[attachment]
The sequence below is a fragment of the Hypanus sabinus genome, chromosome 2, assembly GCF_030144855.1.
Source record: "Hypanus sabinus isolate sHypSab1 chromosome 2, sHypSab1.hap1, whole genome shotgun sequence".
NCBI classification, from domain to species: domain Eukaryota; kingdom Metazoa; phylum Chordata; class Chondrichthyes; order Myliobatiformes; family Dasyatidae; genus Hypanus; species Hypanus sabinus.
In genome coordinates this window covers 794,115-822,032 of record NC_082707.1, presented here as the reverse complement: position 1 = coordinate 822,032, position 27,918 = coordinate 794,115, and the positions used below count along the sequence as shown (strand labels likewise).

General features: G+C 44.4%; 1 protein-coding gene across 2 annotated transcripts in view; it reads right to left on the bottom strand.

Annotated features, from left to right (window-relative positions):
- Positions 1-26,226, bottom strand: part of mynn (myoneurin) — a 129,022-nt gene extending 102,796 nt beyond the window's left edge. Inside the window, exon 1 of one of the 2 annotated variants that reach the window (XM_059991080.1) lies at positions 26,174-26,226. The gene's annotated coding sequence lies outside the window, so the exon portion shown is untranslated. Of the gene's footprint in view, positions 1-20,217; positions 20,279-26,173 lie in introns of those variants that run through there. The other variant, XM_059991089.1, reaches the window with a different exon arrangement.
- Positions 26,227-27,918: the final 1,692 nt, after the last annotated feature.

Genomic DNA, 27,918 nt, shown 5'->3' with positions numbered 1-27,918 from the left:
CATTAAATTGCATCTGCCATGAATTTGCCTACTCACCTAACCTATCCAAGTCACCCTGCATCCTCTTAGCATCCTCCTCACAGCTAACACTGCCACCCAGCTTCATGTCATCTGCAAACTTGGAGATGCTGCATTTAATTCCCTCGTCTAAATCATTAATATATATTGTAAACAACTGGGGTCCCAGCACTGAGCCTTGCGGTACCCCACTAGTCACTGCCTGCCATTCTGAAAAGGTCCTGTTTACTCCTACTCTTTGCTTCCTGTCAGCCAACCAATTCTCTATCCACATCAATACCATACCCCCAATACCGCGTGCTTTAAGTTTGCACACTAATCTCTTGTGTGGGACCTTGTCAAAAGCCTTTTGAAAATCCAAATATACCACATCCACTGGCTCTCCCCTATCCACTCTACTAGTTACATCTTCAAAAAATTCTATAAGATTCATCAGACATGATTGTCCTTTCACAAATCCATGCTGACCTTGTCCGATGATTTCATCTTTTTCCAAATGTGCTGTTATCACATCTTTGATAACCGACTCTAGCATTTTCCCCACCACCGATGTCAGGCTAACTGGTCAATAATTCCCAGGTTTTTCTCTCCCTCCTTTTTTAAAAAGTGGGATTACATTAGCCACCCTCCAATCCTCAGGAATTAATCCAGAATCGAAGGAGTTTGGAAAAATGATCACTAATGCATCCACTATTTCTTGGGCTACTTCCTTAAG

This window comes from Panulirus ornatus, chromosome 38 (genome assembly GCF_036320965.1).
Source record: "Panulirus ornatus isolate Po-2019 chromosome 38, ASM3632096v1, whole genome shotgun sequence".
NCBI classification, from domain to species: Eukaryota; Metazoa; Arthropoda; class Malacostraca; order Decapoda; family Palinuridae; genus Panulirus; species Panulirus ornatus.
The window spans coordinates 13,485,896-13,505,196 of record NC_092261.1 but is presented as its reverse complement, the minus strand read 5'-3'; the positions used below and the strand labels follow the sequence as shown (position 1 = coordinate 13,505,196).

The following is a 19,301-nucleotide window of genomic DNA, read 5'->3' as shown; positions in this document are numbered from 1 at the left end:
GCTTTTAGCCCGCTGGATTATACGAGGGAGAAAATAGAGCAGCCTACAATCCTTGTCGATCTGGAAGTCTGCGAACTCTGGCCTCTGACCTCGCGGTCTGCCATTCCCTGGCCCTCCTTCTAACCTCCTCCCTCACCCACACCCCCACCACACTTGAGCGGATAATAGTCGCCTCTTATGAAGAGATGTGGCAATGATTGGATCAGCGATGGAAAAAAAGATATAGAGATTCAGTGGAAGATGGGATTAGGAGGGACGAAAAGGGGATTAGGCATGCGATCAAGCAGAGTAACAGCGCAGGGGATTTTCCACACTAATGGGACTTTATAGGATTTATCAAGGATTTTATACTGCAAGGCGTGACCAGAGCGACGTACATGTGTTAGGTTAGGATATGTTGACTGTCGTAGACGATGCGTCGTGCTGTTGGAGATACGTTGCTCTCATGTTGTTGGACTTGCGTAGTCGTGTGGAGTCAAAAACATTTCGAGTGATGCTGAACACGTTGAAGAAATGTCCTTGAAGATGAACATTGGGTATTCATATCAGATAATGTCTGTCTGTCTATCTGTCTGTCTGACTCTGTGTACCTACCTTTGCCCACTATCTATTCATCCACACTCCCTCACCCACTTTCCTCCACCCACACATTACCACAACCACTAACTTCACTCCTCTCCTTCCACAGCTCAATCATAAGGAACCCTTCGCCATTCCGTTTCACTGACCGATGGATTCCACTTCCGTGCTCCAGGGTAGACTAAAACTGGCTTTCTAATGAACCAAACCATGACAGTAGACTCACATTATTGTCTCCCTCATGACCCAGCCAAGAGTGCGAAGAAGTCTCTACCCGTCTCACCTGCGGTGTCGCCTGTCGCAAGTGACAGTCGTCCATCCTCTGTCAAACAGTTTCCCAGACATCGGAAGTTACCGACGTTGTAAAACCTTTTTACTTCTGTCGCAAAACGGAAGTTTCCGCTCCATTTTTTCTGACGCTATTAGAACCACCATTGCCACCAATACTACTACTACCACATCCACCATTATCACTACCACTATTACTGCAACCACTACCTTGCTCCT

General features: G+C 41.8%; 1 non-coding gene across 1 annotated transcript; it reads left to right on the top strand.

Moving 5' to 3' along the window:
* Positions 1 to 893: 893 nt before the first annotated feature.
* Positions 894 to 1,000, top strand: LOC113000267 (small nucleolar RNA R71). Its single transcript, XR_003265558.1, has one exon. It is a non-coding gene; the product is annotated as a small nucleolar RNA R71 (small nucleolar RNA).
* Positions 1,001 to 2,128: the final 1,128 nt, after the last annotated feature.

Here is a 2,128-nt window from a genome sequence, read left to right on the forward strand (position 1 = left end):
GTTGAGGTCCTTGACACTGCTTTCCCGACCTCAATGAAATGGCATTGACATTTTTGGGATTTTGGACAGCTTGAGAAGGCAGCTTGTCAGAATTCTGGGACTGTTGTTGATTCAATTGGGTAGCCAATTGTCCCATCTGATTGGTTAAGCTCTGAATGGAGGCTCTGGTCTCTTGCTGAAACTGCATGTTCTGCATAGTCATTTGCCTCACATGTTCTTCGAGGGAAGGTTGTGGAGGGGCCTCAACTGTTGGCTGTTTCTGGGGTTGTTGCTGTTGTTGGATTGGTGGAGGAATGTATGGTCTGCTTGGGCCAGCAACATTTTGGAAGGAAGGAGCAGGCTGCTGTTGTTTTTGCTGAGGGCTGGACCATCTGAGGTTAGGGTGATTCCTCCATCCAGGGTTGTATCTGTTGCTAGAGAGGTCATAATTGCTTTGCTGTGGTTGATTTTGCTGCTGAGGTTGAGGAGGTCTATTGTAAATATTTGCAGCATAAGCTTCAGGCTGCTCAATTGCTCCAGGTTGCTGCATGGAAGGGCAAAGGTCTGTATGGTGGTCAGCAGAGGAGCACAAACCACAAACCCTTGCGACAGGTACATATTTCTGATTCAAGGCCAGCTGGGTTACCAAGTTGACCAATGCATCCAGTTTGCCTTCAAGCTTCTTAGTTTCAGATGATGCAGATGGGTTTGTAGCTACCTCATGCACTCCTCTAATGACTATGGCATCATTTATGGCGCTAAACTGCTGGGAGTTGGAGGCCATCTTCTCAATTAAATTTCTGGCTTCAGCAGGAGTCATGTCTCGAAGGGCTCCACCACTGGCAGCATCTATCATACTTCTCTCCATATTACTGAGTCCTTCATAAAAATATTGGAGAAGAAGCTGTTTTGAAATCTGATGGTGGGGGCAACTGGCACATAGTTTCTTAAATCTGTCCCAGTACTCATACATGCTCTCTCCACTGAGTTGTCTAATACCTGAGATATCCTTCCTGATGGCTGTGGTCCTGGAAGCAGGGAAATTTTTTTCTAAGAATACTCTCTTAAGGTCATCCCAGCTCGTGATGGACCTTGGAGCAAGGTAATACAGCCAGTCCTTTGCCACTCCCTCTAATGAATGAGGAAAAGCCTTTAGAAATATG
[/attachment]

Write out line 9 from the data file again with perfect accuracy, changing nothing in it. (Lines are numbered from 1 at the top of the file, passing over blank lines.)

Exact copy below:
Genomic DNA, 27,918 nt, shown 5'->3' with positions numbered 1-27,918 from the left: